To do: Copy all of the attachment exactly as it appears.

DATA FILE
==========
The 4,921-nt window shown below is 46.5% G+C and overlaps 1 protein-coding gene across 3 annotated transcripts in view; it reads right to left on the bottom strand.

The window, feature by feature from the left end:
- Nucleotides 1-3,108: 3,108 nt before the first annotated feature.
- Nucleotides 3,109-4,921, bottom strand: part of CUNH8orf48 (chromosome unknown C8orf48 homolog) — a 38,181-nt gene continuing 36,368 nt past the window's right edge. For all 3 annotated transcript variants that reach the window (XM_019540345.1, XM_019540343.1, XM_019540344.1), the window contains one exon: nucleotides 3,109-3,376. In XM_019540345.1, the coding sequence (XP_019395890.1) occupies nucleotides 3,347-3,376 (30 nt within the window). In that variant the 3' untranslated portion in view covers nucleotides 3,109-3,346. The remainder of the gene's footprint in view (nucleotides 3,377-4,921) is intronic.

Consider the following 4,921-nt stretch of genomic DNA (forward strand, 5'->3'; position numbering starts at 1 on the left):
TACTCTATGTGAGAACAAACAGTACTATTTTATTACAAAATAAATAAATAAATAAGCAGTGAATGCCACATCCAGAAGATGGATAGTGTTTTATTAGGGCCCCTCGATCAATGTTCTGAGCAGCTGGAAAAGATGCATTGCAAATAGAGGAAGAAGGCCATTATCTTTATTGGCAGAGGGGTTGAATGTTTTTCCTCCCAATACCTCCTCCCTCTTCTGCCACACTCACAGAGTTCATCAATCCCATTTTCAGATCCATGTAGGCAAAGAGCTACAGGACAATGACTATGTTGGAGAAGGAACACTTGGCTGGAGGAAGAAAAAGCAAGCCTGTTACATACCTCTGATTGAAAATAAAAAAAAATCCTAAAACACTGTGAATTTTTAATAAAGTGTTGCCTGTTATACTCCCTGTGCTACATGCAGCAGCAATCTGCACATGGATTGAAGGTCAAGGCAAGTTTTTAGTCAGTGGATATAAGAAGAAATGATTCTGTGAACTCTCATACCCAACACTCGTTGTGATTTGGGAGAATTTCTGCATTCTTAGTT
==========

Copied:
The 4,921-nt window shown below is 46.5% G+C and overlaps 1 protein-coding gene across 3 annotated transcripts in view; it reads right to left on the bottom strand.

The window, feature by feature from the left end:
- Nucleotides 1-3,108: 3,108 nt before the first annotated feature.
- Nucleotides 3,109-4,921, bottom strand: part of CUNH8orf48 (chromosome unknown C8orf48 homolog) — a 38,181-nt gene continuing 36,368 nt past the window's right edge. For all 3 annotated transcript variants that reach the window (XM_019540345.1, XM_019540343.1, XM_019540344.1), the window contains one exon: nucleotides 3,109-3,376. In XM_019540345.1, the coding sequence (XP_019395890.1) occupies nucleotides 3,347-3,376 (30 nt within the window). In that variant the 3' untranslated portion in view covers nucleotides 3,109-3,346. The remainder of the gene's footprint in view (nucleotides 3,377-4,921) is intronic.

Consider the following 4,921-nt stretch of genomic DNA (forward strand, 5'->3'; position numbering starts at 1 on the left):
TACTCTATGTGAGAACAAACAGTACTATTTTATTACAAAATAAATAAATAAATAAGCAGTGAATGCCACATCCAGAAGATGGATAGTGTTTTATTAGGGCCCCTCGATCAATGTTCTGAGCAGCTGGAAAAGATGCATTGCAAATAGAGGAAGAAGGCCATTATCTTTATTGGCAGAGGGGTTGAATGTTTTTCCTCCCAATACCTCCTCCCTCTTCTGCCACACTCACAGAGTTCATCAATCCCATTTTCAGATCCATGTAGGCAAAGAGCTACAGGACAATGACTATGTTGGAGAAGGAACACTTGGCTGGAGGAAGAAAAAGCAAGCCTGTTACATACCTCTGATTGAAAATAAAAAAAAATCCTAAAACACTGTGAATTTTTAATAAAGTGTTGCCTGTTATACTCCCTGTGCTACATGCAGCAGCAATCTGCACATGGATTGAAGGTCAAGGCAAGTTTTTAGTCAGTGGATATAAGAAGAAATGATTCTGTGAACTCTCATACCCAACACTCGTTGTGATTTGGGAGAATTTCTGCATTCTTAGTT